Luckily, mingling with my feelings of doom and gloom is excitement. I don’t have many passions, but traveling, visiting new places, experiencing other ways of life top the list. I’m really looking forward to living, learning, and working in Ghana and I know it will be a really amazing experience for me going forward both academically and professionally. Since, ya know,  I’m such an academic and professional person and all. And while I make a big deal about how socially…stunted…I am, I always seem to end up with at least a couple friends wherever I end up…even if it takes a bit longer than most for these friendships to form. I’ll have to be patient, but also make some kind of effort. Or maybe I’ll get lucky and everyone in the program will have a bizarre predilection for borderline-embarrassing 20-year-old boys. Yeah. I’ll go with that.

I’m prepared for this to be hard, at least at first, and it’ll be really important to have and do things that ground me, to help when I’m overwhelmed. Updating this blog frequently will be a part of that, and I can’t wait to share everything! Hopefully I’ll find some time during Orientation/before classes start on August 13 to give an update. I’ll give a detailed explanation of what classes I take, where I end up working, and what else the program has in store for me when I know that myself! Gosh…I really know nothing. Yikes.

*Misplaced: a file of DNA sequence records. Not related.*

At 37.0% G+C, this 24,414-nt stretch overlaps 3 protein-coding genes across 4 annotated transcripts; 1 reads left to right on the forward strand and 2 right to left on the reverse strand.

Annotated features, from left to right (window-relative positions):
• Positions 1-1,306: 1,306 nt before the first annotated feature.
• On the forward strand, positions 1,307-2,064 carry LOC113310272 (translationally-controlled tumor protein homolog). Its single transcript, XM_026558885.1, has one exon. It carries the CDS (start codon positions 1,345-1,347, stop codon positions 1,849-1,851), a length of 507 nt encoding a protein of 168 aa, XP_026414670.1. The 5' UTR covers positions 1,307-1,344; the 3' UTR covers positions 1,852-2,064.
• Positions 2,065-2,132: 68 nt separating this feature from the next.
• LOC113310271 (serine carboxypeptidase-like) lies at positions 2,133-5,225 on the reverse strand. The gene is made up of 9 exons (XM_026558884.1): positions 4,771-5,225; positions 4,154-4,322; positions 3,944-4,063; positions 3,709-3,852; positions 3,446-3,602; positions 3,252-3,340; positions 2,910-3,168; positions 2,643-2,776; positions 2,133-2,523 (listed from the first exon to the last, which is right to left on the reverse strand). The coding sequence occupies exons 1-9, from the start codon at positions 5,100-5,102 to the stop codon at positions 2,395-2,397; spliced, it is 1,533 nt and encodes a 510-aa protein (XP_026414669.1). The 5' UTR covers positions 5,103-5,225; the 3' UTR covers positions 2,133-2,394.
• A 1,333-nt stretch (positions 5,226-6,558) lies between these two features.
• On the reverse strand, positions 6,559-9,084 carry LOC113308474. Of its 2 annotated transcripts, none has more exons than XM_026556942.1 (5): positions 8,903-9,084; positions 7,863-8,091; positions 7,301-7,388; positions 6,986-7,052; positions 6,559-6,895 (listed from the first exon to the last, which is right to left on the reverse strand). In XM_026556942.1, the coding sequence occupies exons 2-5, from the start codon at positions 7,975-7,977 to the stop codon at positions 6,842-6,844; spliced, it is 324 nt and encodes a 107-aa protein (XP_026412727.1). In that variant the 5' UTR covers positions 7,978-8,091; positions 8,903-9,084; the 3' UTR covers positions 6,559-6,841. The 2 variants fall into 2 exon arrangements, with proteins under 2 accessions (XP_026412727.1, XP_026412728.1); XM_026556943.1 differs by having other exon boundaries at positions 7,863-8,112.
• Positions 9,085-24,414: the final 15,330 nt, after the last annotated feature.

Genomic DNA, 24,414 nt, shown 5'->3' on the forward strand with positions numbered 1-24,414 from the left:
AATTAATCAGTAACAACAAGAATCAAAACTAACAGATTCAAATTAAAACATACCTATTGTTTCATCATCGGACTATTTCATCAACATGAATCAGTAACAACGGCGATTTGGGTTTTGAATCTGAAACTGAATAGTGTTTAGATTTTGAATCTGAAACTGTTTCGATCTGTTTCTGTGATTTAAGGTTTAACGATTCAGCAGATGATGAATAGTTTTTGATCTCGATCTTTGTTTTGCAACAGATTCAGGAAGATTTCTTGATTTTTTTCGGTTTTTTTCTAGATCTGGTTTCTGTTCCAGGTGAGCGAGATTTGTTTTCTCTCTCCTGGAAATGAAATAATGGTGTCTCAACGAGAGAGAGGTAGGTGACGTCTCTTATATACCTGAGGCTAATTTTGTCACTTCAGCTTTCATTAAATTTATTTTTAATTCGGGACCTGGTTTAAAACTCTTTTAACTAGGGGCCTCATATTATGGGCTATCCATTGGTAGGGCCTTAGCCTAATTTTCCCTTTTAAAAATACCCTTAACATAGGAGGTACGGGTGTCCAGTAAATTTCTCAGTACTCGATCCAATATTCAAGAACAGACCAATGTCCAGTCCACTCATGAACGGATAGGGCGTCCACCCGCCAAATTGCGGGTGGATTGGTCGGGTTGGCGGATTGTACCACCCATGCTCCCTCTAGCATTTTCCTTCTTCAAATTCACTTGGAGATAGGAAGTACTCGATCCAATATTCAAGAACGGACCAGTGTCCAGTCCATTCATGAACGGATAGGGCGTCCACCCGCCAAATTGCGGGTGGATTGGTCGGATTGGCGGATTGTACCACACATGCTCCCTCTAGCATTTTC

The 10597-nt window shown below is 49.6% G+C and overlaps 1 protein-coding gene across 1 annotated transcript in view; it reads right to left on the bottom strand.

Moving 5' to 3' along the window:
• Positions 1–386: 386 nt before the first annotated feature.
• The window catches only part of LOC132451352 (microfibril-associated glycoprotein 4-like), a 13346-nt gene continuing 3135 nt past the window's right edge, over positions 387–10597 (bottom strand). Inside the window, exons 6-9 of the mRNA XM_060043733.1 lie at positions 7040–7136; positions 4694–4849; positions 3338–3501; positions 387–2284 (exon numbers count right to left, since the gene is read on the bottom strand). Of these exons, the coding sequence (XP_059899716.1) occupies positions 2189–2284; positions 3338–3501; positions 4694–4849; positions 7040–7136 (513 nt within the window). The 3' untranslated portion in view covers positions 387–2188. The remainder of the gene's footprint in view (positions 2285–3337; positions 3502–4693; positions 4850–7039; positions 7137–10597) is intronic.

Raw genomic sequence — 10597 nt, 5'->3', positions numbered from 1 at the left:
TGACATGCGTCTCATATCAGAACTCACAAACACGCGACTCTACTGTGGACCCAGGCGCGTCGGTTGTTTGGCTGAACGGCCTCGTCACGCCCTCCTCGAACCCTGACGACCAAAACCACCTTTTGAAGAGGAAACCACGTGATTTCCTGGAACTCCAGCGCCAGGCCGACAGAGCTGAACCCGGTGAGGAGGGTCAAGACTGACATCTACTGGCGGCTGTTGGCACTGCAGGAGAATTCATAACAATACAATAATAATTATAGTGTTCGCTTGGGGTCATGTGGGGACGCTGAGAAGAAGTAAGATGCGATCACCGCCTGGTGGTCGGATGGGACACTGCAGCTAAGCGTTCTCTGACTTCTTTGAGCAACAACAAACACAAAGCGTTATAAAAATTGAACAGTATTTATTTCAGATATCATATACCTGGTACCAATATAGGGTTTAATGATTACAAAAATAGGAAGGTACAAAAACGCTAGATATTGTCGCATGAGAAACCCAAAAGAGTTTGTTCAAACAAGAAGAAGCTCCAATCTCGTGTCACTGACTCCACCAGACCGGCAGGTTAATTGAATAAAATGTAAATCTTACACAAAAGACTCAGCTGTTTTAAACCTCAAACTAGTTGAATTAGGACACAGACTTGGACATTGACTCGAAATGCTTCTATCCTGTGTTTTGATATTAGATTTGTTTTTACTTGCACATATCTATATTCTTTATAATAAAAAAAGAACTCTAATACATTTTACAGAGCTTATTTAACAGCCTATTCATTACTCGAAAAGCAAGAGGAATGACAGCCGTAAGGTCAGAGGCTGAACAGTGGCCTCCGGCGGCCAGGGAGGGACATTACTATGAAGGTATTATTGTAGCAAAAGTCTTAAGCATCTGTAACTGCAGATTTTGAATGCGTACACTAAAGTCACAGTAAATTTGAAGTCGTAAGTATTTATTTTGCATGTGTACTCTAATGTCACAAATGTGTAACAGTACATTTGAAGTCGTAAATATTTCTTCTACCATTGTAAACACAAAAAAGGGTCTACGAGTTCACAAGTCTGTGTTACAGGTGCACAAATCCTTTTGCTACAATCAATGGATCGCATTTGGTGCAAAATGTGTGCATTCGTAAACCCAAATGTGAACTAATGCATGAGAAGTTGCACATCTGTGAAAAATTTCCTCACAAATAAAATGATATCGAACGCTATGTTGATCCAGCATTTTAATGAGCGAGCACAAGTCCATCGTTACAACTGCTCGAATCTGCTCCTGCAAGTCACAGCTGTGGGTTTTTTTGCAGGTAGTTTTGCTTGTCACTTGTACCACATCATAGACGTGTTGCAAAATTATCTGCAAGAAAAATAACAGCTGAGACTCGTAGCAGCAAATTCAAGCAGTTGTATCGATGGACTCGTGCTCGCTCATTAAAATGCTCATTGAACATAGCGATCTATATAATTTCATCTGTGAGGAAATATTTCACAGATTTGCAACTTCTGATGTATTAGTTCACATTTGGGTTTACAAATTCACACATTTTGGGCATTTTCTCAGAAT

Until then…pray for me, thanks for reading! Here’s my current song obsession:

Some Tidbits and Musings…and Turning 20.

Well, it’s been a while since I’ve checked in.  There are a few reasons for this, but about 85% of those reasons have to do with me really not doing anything or having anything to report, since, as we all know, my college life is bursting with endless activity and excitement. But finally, within the past week, I actually have some things to discuss! Try to tone down the excitement.

The other 15% of reason why I haven’t updated is because I received a visit from these two lovely ladies, also known as my mother and sister, this past weekend:

Yes. We're paddle-boating

So much slobber. So much joy.

Besides the normal amount of bickering and drama, it was a really great weekend, coming at a really great time just before things with school start to become extra cray. Activities included: 21 Jump Street (So stupid. So funny. So beautiful.), bulldog stalking and subsequent coddling, paddle-boating (or mostly floating, in our case) in the TIdal Basin, mixed with a lot of lounging. My favorite.

The major development that has come within the past week is that I was accepted to the University of Ghana! I’m someone who is always looking a few months or even years ahead, so not knowing where I would be 4 months from now was honestly starting to cause a lot of stress.  Part of me knew that I didn’t have too much to worry about, since I don’t think Ghana is too many people’s top pick for study abroad, but worrying over nothing is something I’m exceptional at.  So now I have to decide whether or not I want to live with a Ghanaian family or live on campus in a dorm, which definitely won’t be an easy decision.  Other than that, I’m not going to worry about this too much until the semester ends. Way too much else to deal with in the next few weeks!